Study: Banking Culture Implicitly Promotes Greed, Dishonesty, and Cheating

Swiss researchers conducted an experiment gauging how bankers fared against other professions in a test in which cheating was easy and incentivized. Unsurprisingly, bankers -- particularly those who had just prior been asked questions related to banking -- were more likely to lie for financial gain.

File this one under "well, duh."

A group of researchers at the University of Zurich recently decided to test the hypothesis that bankers are more likely to lie and cheat for financial gain. The study was prompted by all that rampant scandal we keep hearing about (and suffering from) in the banking industry. The researchers wondered whether something inherent in today's banking culture promotes "fraudulent and unethical behaviors."

As it turns out, that's exactly what the researchers found.

Their methods, recently published in a study in Nature, are actually quite fascinating. The researchers set up a lab experiment which consisted of a game of chance:

"They were then asked to toss a coin 10 times, unobserved, and report the results. For each toss they knew whether heads or tails would yield a $20 reward. They were told they could keep their winnings if they were more than or equal to those of a randomly selected subject from a pilot study.

Given maximum winnings of $200, there was 'a considerable incentive to cheat.'"

As for the subjects, the first experiment was tested on over 200 employees of various banks. These participants were divided into two groups. The first group got peppered with questions related to their profession before they took the coin-flip test. The second group was instead asked questions pertaining to everyday life. This was done in order to have banking on the mind of half the participants before flipping the coins.

And the results?

"The results showed the control group [of bank employees] reported 51.6 percent winning tosses and the treatment group -- whose banking identity had been emphasised to them -- reported 58.2 percent as wins, giving a misrepresentation rate of 16 percent. The proportion of subjects cheating was 26 percent."

A second experiment featuring non-bankers showed that dishonesty was a non-factor when their professional identities or thoughts pertaining to banking were salient during the test. The researchers determined that banking culture implicitly promotes greed and unethical behavior:

"Our results thus suggest that the prevailing business culture in the banking industry weakens and undermines the honesty norm, implying that measures to re-establish an honest culture are very important."

Read more at Reuters

Read the study at Nature

Photo credit: aastock / Shutterstock

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Scientists study tattooed corpses, find pigment in lymph nodes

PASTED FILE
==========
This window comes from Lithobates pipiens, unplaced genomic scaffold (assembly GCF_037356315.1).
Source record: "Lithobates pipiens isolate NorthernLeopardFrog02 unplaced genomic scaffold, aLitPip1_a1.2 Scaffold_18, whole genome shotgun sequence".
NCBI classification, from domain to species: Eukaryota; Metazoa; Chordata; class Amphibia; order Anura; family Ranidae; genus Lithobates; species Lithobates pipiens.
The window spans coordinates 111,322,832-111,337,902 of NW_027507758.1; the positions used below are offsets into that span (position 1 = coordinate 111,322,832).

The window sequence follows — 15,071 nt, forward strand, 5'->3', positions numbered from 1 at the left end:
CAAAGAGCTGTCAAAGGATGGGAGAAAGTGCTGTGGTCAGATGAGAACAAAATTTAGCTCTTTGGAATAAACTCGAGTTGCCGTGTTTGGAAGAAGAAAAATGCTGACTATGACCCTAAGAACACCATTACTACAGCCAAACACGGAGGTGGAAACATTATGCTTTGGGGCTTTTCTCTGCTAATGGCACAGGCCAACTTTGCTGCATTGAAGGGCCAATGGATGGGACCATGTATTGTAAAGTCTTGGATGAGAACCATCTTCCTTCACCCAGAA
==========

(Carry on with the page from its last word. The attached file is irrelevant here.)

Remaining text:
It turns out, that tattoo ink can travel throughout your body and settle in lymph nodes.

17th August 1973: An American tattoo artist working on a client's shoulder. (Photo by F. Roy Kemp/BIPs/Getty Images)

In the slightly macabre experiment to find out where tattoo ink travels to in the body, French and German researchers recently used synchrotron X-ray fluorescence in four "inked" human cadavers — as well as one without. The results of their 2017 study? Some of the tattoo ink apparently settled in lymph nodes.

Image from the study.

As the authors explain in the study — they hail from Ludwig Maximilian University of Munich, the European Synchrotron Radiation Facility, and the German Federal Institute for Risk Assessment — it would have been unethical to test this on live animals since those creatures would not be able to give permission to be tattooed.

Because of the prevalence of tattoos these days, the researchers wanted to find out if the ink could be harmful in some way.

"The increasing prevalence of tattoos provoked safety concerns with respect to particle distribution and effects inside the human body," they write.

It works like this: Since lymph nodes filter lymph, which is the fluid that carries white blood cells throughout the body in an effort to fight infections that are encountered, that is where some of the ink particles collect.

Image by authors of the study.

Titanium dioxide appears to be the thing that travels. It's a white tattoo ink pigment that's mixed with other colors all the time to control shades.

The study's authors will keep working on this in the meantime.

“In future experiments we will also look into the pigment and heavy metal burden of other, more distant internal organs and tissues in order to track any possible bio-distribution of tattoo ink ingredients throughout the body. The outcome of these investigations not only will be helpful in the assessment of the health risks associated with tattooing but also in the judgment of other exposures such as, e.g., the entrance of TiO2 nanoparticles present in cosmetics at the site of damaged skin."

Photo by Alina Grubnyak on Unsplash
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